2. The coronavirus will inhibit diplomacy and military preparedness across Asia

The coronavirus is already beginning to affect the ability of the United States and other governments to carry out daily national security tasks. The United States closed down its consulate in Wuhan. North Korea quarantined more than 380 foreigners—mostly diplomats—in Pyongyang. Quarantines like these make it harder for countries to tackle day to day national security. Basic day-to-day coordination on everything from cybersecurity to nonproliferation will be affected if diplomats are unable to return to their postings and more diplomats get recalled.

COVID-19 is also reducing military operations and preparedness. More than 20 South Korean soldiers and one American soldier in South Korea have tested positive for the virus. In addition, over 7,000 South Korean soldiers were placed under quarantine, the United States closed facilities on several bases, and U.S.-South Korea joint military exercises were cancelled. While as of this writing there have been no confirmed cases in U.S. Forces Japan (USFJ), there are tens of thousands of American soldiers stationed in Japan, and seven USFJ personnel remain under quarantine for potential exposure.

In contrast to White House assertions that COVID-19 is under control, several defense officials warn that U.S. military readiness will start degrading by the end of March. The U.S. Navy ordered all ships that have visited certain countries in the Pacific region to self-quarantine and remain at sea for 14 days in order to prevent further potential spread of the virus. And U.S. Secretary of Defense Mark Esper reportedly told U.S. combatant commanders not to make decisions related to the coronavirus without checking with Washington for fear of surprising and upsetting Trump.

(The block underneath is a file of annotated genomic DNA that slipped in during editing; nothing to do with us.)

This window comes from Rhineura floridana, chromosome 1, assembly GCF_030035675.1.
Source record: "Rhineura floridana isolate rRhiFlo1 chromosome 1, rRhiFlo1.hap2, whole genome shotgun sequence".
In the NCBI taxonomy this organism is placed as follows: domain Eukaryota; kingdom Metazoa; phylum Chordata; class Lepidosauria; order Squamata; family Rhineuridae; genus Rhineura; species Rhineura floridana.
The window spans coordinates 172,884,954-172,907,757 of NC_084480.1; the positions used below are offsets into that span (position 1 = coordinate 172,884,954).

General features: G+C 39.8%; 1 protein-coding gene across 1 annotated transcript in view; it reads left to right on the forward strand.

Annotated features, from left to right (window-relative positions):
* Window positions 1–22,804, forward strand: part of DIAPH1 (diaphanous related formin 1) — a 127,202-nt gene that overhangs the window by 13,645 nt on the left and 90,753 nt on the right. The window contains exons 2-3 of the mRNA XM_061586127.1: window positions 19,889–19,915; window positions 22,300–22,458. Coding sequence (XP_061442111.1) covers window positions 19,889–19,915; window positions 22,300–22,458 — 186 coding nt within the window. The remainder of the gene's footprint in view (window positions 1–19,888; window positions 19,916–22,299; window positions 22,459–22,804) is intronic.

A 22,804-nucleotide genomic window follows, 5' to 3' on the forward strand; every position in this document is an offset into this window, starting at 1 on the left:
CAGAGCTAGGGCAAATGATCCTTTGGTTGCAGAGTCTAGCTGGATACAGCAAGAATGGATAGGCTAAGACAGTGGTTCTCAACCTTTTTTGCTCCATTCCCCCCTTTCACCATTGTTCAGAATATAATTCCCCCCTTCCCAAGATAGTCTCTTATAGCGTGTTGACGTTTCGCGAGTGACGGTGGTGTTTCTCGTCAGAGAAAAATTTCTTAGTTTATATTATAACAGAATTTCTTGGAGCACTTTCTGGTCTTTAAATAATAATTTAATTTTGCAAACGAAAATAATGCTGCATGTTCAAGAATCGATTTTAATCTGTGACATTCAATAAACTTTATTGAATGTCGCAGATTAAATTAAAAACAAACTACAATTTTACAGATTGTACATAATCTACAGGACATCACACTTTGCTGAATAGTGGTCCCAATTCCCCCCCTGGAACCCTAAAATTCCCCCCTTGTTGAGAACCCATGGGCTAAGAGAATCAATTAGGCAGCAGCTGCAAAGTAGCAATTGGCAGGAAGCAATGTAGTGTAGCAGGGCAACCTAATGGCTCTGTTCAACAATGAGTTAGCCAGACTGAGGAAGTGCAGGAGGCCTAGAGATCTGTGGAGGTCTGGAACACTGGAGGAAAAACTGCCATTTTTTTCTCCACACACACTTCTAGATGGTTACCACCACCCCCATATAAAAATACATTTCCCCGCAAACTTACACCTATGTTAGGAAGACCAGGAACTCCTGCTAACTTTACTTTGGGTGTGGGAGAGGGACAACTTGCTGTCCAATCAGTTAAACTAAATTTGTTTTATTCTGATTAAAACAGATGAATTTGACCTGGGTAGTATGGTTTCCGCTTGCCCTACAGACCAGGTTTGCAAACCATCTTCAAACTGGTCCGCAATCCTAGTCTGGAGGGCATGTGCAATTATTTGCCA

As the United States and other countries focus first and foremost on protecting their citizens from the coronavirus, we are likely to see an increasing impact on defense and security issues. And if a reminder of continued security challenges were necessary, North Korea promptly provided one by resuming missile tests in the beginning of March.

3. Coronavirus will be a stress test for governments in the region

 As the response to the coronavirus impacts security cooperation across the region, it will increasingly test the stability and effectiveness of governments. In authoritarian regimes, the way in which governments respond to the virus could have a significant impact on regime stability. In China, while blaming local officials, the CCP is trying to bolster its image by claiming that China’s response proves it is a global leader. When it comes to North Korea—where the government so far refuses to admit that there are any coronavirus cases—there are serious concerns about how a government notorious for awful human rights abuses and with little capacity for addressing even basic health care will respond.